Fantasy Literature
There has been a long-standing rule for writers of Captain America: his sidekick Bucky must stay dead because his death is central to understanding the character of Captain America in the present. The basic story is that Captain America takes a teenaged Bucky under his wing in his fight against Nazis in World War II. In an explosion that nearly kills Captain America, Bucky Barnes dies. When Captain America is found years later preserved in the ice and is brought back to life, he is haunted by th...more
Eric
"cap is reborn...again (but in a good way)"

i was never really that big a cap fan when i was growing up. an overly patriotic superhero that was a tool of the govt, no thanks! however, after really getting myself into comics a few years back, i finally decided to give cap a try (i mean he was great in ultimates). it turns out, he is one bad arse war machine!

what makes this book great is the direction that brubaker takes to make the cap universe seem almost real, and giving him a much more human as...more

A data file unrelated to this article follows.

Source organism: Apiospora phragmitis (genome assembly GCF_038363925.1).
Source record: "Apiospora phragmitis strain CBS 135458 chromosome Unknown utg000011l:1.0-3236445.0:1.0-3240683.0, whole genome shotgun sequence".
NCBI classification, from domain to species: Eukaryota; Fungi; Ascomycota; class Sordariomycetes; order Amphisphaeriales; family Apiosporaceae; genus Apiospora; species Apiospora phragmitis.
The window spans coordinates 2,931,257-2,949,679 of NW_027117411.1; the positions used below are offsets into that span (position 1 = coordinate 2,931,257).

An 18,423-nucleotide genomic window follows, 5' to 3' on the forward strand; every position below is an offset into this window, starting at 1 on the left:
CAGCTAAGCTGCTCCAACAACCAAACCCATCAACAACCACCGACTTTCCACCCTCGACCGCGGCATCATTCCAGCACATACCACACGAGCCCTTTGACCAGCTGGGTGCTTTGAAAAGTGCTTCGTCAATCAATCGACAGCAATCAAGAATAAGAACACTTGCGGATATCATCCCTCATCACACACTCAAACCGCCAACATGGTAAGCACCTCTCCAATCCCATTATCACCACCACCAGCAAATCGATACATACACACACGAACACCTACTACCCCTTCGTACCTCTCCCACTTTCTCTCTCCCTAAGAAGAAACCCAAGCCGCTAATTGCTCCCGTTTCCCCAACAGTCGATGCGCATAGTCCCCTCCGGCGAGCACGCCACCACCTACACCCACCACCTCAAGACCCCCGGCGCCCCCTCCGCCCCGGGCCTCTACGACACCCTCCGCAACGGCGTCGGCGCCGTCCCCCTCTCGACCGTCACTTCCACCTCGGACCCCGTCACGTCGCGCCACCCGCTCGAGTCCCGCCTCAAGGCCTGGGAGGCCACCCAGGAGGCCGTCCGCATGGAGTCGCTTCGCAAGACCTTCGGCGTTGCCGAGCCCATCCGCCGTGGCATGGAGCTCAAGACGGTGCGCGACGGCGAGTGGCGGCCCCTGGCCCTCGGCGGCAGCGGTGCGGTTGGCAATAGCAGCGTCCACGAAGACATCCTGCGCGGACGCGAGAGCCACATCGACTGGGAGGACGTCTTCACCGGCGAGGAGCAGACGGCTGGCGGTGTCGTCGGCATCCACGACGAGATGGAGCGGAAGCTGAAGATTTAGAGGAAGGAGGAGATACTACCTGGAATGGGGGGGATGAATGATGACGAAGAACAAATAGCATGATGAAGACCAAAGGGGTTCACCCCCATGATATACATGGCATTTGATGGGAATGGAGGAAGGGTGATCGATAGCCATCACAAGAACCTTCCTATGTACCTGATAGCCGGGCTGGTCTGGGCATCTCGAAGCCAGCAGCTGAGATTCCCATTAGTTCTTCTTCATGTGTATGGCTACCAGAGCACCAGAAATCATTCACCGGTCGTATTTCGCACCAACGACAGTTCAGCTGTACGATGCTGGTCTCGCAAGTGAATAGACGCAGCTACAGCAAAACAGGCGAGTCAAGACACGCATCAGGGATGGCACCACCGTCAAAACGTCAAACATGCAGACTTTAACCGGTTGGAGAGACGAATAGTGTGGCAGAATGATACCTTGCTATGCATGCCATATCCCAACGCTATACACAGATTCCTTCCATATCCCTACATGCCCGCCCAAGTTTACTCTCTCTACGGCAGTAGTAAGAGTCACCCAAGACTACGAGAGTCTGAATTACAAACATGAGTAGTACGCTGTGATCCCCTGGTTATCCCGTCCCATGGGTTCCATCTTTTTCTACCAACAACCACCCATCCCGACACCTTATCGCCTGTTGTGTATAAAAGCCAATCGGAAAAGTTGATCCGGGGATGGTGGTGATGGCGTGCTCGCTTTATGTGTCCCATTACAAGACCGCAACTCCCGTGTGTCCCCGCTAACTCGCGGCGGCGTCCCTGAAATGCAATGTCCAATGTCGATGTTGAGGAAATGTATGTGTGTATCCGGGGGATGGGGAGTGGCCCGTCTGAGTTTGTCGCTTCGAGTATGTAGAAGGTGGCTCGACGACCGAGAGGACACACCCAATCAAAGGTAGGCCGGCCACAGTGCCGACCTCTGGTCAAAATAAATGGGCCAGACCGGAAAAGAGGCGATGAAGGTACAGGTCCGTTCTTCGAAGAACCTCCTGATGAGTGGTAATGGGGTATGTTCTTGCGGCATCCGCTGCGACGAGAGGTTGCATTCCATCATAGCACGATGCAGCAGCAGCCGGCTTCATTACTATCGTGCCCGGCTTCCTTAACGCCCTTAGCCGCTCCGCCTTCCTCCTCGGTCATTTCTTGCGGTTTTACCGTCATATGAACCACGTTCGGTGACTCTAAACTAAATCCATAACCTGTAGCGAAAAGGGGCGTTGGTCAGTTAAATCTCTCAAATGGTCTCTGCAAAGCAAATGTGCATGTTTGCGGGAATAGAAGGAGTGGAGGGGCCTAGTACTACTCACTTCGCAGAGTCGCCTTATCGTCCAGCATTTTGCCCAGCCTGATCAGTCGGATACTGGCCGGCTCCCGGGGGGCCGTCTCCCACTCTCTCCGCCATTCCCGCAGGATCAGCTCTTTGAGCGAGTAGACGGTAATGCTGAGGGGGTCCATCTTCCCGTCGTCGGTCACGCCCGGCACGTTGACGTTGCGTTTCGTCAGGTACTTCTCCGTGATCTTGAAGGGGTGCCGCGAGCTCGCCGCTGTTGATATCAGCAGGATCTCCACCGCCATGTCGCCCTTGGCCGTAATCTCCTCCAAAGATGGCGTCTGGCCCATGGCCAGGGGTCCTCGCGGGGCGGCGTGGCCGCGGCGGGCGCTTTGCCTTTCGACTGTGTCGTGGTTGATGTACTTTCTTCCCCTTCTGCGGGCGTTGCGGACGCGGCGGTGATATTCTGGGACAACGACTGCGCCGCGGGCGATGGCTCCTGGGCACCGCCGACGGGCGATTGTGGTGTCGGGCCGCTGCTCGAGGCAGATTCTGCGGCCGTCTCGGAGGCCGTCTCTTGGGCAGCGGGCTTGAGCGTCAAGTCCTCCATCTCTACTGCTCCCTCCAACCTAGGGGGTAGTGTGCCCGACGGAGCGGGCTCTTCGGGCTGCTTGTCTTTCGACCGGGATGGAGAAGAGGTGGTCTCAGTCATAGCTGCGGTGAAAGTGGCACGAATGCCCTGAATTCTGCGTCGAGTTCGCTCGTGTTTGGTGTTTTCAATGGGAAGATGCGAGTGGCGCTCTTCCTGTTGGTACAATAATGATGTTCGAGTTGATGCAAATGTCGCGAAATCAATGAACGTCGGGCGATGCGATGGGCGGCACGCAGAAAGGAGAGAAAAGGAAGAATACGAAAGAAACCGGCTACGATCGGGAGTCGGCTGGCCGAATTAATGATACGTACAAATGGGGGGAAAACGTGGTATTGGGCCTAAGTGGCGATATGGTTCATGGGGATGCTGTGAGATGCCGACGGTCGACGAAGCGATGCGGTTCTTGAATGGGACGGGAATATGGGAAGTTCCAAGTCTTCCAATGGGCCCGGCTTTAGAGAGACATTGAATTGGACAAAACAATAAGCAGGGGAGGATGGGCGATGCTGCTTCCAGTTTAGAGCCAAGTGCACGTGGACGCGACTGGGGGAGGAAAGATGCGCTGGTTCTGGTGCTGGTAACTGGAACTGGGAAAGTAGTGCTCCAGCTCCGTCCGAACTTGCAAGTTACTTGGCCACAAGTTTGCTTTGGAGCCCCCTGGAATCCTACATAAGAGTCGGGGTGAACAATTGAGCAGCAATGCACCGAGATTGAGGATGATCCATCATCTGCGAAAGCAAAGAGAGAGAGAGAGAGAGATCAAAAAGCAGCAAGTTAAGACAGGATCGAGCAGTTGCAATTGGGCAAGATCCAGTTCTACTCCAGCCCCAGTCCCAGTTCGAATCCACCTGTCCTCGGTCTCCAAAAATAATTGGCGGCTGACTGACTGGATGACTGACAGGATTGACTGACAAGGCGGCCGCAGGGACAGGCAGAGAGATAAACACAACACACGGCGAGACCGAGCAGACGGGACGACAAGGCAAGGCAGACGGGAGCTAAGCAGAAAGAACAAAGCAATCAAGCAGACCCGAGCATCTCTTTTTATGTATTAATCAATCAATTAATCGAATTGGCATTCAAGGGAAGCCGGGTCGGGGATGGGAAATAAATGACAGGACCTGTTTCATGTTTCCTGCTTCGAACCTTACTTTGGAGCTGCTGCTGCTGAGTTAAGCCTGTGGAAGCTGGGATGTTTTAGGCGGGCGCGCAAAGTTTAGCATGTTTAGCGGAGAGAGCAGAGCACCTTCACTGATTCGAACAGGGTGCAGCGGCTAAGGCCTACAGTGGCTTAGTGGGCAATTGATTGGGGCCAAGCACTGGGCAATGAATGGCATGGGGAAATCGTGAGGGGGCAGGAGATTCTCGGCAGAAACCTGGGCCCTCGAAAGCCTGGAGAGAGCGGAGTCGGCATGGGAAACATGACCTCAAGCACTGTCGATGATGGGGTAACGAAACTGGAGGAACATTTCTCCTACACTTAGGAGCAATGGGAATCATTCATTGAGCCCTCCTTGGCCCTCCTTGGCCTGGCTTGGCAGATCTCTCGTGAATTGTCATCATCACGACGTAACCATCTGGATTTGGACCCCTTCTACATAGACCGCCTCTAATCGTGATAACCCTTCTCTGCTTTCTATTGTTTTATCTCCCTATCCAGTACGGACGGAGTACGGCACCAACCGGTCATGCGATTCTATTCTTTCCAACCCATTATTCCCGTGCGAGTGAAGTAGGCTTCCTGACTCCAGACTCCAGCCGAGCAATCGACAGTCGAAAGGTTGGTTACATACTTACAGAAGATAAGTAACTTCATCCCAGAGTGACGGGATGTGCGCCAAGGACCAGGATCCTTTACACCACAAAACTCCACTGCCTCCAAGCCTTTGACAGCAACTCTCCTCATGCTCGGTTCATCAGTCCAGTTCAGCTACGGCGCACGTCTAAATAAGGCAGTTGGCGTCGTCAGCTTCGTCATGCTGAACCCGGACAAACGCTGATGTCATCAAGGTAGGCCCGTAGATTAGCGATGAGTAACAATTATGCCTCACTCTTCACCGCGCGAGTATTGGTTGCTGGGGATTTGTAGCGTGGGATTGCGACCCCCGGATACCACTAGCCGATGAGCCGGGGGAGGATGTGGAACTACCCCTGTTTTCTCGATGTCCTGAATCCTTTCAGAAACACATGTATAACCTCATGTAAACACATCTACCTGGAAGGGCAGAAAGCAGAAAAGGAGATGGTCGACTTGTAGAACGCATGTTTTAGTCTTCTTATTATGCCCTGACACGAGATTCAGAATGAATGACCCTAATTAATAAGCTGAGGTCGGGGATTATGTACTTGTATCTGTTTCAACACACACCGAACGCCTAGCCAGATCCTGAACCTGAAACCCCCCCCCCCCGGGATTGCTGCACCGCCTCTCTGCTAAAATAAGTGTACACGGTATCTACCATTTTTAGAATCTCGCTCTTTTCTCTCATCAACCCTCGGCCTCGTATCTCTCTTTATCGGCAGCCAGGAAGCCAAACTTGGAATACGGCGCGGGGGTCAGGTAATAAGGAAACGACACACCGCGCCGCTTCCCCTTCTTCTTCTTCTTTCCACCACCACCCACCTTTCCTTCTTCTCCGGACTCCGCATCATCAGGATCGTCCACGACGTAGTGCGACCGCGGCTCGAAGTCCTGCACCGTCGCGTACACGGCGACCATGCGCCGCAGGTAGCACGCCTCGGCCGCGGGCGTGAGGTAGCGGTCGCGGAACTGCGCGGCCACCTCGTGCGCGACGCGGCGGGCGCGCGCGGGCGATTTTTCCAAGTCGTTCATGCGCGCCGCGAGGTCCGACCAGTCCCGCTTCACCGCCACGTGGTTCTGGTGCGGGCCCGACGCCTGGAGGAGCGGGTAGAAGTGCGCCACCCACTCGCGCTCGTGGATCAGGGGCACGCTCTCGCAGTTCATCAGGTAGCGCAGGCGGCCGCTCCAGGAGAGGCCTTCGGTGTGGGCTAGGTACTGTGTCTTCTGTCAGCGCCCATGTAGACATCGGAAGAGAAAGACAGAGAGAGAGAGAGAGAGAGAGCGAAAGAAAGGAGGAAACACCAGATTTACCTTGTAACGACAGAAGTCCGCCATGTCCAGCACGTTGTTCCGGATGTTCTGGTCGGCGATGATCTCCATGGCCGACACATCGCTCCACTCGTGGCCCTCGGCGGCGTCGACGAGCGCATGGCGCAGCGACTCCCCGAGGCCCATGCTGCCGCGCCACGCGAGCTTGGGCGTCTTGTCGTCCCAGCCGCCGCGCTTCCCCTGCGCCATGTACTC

Brian
Excellent jumping on point for anyone who is interested in reading a good Captain America story and doesn't have a lot of background with the character. . Great mix of present and past and great introductions to a lot of characters that appear in many other Cap books. Brubaker tells an intriguing story that is more of a S.H.I.E.L.D. story than a superhero story. I would definitely recommend this.
Jeff
Reading this in preparation for the Cap2 movie--I had read a smattering of Brubaker's run on this book, and knew the major spoiler, but it was a treat to read this first arc. Nothing like a slowly paced spy thriller with a noir feel. On most days I think I'd still rather read just straight-up crime ficiton from Brubaker, but this is a great read when you're in a spandex mood.
Rose
An amazing read from start to end!
As a story, graphic novel and a beautiful piece of artwork...
I got it as a surprise Christmas gift from a friend who knew I liked Marvel and next thing I knew this year - it was a movie! ...so I went and read it IN A DAY and loved it! No wonder it was made into a film! :D Big thanks to my friend for randomly giving it to me!
Tyson Adams
This was essentially my first Captain America edition. I've read other single issues or one shots, but not an arc like this. The arc Brubaker sets up is clearly leading into a much larger story, essentially stamping his mark on the series. Others have referred to this as a classic series, I guess I'm one step into finding out how worthy that tag is.